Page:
Getting Zen in Vancouver’s Chinatown
Vancouver's Chinatown has its own unique atmosphere that sets it apart from nearby Gastown, Crosstown, and the Downtown Eastside. I can’t remember the area ever being very appealing to me. As a child I distinctly recall odd and unusual smells radiating from the sidewalk stalls selling peculiar foods. I was never sure if I loved or hated Chinatown.
On my recent visit I was surprised to find that I was drawn to how colorful and vibrant the neighborhood is. The Chinese garden, elaborate street lamps, colorful lanterns, heritage buildings, and sunshine won me over. I had so much fun photographing Chinatown!
Around 1890, Chinatown was home to more than 1000 Chinese residents! Between 1890 and 1920 immigrants continued to settle the area. Much of the community's activities and entertainment evolved around a 500 seat Chinese theatre built in 1898.
Over the years, Chinatown has dealt with community conflicts, economic hardships, and the decline of nearby areas like the Downtown Eastside. Today, most Chinese immigrants settle in Richmond.
Recently the City of Vancouver implemented a revitalization plan to maintain the heritage buildings and historical importance of Chinatown.
Right after I snapped the photograph above, two elderly Chinese men walked out of the building. They saw me taking a photo of their building and started laughing and pointing at me while they spoke loudly in Chinese. I'm sure to them the door is uninteresting and mundane, but I was drawn to the turquoise color.
What to do
- Visit a traditional Chinese herbalist.
- Try a coconut bun, steamed bun, or other delicacy at one of many Chinese bakeries.
- Eat dim sum at a restaurant.
- If you're visiting during Chinese New Year (late January or February) check out the celebrations and parades.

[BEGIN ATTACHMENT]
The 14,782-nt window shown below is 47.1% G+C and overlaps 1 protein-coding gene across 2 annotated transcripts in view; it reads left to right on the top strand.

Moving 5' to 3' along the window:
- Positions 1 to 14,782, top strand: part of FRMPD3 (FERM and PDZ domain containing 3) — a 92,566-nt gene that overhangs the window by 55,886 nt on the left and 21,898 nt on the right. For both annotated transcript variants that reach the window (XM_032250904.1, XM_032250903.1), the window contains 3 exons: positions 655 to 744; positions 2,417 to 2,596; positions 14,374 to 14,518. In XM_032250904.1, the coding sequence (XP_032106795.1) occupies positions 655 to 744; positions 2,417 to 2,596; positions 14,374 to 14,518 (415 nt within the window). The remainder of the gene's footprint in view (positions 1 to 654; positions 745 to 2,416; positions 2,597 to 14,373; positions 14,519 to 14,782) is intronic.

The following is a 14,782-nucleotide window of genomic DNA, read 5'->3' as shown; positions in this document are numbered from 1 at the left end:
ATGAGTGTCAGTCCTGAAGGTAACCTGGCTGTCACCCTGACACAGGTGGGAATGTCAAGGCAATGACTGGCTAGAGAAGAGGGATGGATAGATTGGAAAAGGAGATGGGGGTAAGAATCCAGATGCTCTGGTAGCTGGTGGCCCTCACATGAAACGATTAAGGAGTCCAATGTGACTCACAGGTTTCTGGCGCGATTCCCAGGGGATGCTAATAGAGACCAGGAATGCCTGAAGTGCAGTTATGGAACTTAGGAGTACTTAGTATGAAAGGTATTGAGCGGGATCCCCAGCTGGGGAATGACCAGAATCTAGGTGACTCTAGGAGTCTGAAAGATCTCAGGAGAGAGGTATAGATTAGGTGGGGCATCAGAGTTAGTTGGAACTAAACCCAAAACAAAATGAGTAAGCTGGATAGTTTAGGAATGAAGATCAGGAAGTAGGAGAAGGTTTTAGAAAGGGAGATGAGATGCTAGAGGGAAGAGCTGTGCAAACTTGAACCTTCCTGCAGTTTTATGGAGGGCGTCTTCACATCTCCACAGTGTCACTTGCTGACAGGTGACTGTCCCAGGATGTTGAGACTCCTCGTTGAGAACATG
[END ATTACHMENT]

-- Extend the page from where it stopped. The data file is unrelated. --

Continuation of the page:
- Spend an hour in the Dr. Sun Yat-Sen Classical Chinese Garden (note that you can enter and enjoy the public Dr. Sun Yat-Sen Park at no cost, but the attached Chinese Garden charges admission).
When to go
You can visit Chinatown any time of the year, but like most outdoor places in Vancouver, it’s best on a sunny day.
If you're in Vancouver during January or February you'll be right on time to enjoy the festivities surrounding Chinese New Year.
After walking the streets of Chinatown I decided to head towards the Dr. Sun Yat-Sen Classical Chinese Garden, famed for being the first of its kind built outside of China!
Dr. Sun Yat-Sen Classical Chinese Garden
The garden is named after Dr. Sun Yat-Sen, a medical practitioner and first president of the People’s Republic of China. The garden opened in 1986 in time for Expo 86, which was held in Vancouver that same year.
Chinese architects used authentic materials from China during the construction of the garden, while the connected public park was built by local architects and sourced materials from North and South America. The garden was built using traditional techniques to incorporate Ming Dynasty architecture.
Classical Chinese gardens use Feng Shui and Taoism to achieve a sense of harmony between four main elements: rocks, water, plants, and architecture. Take a walk through the Chinese garden and see if you feel balanced.
A pond or lake is the central element of a Chinese garden. The large pond symbolizes tranquility and the jade green colour is created by clay that lines the bottom. Lily pads and lotus flowers grow on the surface, while turtles and large goldfish live in the water.
Walking the winding path through the garden was a relaxing way to end my afternoon in Chinatown. I highly recommend that you spend some time in this unique and historic Vancouver neighborhood!